Wall Street Journal calls Peruvian food the next big thing.
I returned from my first trip to Peru several years ago raving about the cuisine. Friends raised their eyebrows and looked at me quizzically, asking if I’d spent too much time in the Amazonian jungle. But I held fast to my culinary stories of tartar of fresh red trout from Langui, on yuca and sesame biscuits, with a touch of wasabi mayo and caviar. (That was just one of the starters at our gorgeous and delicious first night restaurant in Cusco.)
Now it seems the world is about to experience Peruvian cuisine closer to home as a bevy of the brightest lights in food are headed to Peru for a much-anticipated food festival. And the weekend edition of the Wall Street Journal has a mouth-watering article that is an excellent primer into Peruvian cuisine, titled “The Next Big Thing: Peruvian Food—Ceviches, causas and anticuchos provide flavors that have the world’s top toques raving, experimenting and catching the next jet” by Katy McLaughlin.
Just like I came back from my Peruvian culinary vacation wanting to tell everyone of my good fortune, Ferran Adria, the unofficial dean of global cuisine, is preparing a documentary film on food in Peru. Combined with new Peruvian restaurants opening in Manhattan (with Danny Meyer’s help), San Francisco, Miami, Los Angeles and Boston, it’s sure to raise the level of public awareness for this cuisine that is a magnificent blend of Spanish, African, Japanese, Chinese and Quechua cultures.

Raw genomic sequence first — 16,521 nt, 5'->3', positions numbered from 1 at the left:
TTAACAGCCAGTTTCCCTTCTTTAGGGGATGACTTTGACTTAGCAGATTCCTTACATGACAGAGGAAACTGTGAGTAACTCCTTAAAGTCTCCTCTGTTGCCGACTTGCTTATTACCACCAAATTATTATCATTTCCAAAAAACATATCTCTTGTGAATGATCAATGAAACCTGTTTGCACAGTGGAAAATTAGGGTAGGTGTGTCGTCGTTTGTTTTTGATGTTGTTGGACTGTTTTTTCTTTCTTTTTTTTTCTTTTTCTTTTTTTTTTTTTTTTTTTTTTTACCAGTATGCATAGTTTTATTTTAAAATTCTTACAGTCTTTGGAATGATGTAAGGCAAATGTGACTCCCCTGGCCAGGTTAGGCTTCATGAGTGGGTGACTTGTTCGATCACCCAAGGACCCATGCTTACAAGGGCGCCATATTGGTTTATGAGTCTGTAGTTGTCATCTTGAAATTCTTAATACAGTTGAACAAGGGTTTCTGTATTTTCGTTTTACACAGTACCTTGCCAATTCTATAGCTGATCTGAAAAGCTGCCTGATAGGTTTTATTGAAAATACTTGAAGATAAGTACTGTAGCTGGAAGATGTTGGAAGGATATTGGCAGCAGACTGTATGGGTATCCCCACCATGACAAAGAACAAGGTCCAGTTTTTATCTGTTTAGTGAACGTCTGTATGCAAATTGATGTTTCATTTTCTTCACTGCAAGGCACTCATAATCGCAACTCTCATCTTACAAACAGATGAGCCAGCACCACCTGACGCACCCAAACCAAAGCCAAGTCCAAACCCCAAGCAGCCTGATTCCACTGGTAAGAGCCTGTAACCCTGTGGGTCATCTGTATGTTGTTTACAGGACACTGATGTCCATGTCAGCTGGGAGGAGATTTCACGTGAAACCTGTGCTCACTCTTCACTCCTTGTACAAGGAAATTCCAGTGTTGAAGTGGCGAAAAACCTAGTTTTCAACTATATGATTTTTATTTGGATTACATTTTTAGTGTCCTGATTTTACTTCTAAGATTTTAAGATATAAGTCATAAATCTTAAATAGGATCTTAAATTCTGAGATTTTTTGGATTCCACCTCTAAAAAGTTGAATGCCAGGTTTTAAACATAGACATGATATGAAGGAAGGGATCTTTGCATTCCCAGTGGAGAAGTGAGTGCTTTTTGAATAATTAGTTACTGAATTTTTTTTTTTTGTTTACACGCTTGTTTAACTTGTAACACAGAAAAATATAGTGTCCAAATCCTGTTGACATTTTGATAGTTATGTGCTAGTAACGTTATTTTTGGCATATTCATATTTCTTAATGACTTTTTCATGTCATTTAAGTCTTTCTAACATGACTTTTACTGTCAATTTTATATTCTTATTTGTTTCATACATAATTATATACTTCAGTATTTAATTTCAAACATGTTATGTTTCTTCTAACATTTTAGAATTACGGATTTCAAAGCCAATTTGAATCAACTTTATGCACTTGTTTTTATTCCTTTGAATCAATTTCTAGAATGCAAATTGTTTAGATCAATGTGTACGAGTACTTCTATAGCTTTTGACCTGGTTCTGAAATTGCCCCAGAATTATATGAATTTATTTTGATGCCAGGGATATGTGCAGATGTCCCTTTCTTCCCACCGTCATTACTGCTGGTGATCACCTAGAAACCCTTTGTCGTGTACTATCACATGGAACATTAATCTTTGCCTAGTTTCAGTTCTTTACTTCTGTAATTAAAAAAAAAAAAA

Classic Journeys’ cultural walking adventure and family journey programs in Peru have always provided travellers an opportunity to experience the best in Peruvian cuisine. Highlights include a private lunch in a gracious and historic hacienda in the Sacred Valley of the Incas, dinner at Inkaterra (recently named the #3 hotel in South America on Travel + Leisure Magazine’s World’s Best List) and even a cooking instruction in local specialties like Tagliolini tinted with squid ink and sautéed with prawns, with a salsa of creamy coconut milk, a hint of ginger, fragrant lemongrass and coriander.
Enjoy the article. It also has an excellent recipe for sea bass ceviche with leche de tigre, from chef Ricardo Zarate of Picca and Mo-Chica in Los Angeles. And if you’d like to speak with Classic Journeys’ award-wining guest services coordinators about traveling to Peru or any of our 70 regions in 33 countries on 5 continents, call 800-200-3887 or email firstname.lastname@example.org.